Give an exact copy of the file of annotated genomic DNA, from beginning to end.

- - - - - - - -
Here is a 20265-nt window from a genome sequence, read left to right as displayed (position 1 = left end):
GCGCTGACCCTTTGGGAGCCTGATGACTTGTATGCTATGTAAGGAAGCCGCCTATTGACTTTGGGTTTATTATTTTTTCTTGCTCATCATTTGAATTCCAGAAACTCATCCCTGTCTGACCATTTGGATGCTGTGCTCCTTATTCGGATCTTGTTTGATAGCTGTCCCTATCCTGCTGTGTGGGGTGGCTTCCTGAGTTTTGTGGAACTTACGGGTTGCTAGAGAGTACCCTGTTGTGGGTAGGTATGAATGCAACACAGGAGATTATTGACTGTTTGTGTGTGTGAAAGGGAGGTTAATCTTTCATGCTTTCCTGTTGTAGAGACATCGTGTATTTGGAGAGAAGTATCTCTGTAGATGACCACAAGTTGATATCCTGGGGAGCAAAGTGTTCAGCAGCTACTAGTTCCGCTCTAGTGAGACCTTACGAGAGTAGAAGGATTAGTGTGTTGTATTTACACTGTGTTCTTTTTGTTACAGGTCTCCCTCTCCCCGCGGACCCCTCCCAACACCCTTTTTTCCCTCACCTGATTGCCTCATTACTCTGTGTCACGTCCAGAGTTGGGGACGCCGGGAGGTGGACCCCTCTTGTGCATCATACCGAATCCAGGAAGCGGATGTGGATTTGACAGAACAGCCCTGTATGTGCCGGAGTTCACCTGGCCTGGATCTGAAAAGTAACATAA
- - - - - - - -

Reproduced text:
Here is a 20265-nt window from a genome sequence, read left to right as displayed (position 1 = left end):
GCGCTGACCCTTTGGGAGCCTGATGACTTGTATGCTATGTAAGGAAGCCGCCTATTGACTTTGGGTTTATTATTTTTTCTTGCTCATCATTTGAATTCCAGAAACTCATCCCTGTCTGACCATTTGGATGCTGTGCTCCTTATTCGGATCTTGTTTGATAGCTGTCCCTATCCTGCTGTGTGGGGTGGCTTCCTGAGTTTTGTGGAACTTACGGGTTGCTAGAGAGTACCCTGTTGTGGGTAGGTATGAATGCAACACAGGAGATTATTGACTGTTTGTGTGTGTGAAAGGGAGGTTAATCTTTCATGCTTTCCTGTTGTAGAGACATCGTGTATTTGGAGAGAAGTATCTCTGTAGATGACCACAAGTTGATATCCTGGGGAGCAAAGTGTTCAGCAGCTACTAGTTCCGCTCTAGTGAGACCTTACGAGAGTAGAAGGATTAGTGTGTTGTATTTACACTGTGTTCTTTTTGTTACAGGTCTCCCTCTCCCCGCGGACCCCTCCCAACACCCTTTTTTCCCTCACCTGATTGCCTCATTACTCTGTGTCACGTCCAGAGTTGGGGACGCCGGGAGGTGGACCCCTCTTGTGCATCATACCGAATCCAGGAAGCGGATGTGGATTTGACAGAACAGCCCTGTATGTGCCGGAGTTCACCTGGCCTGGATCTGAAAAGTAACATAA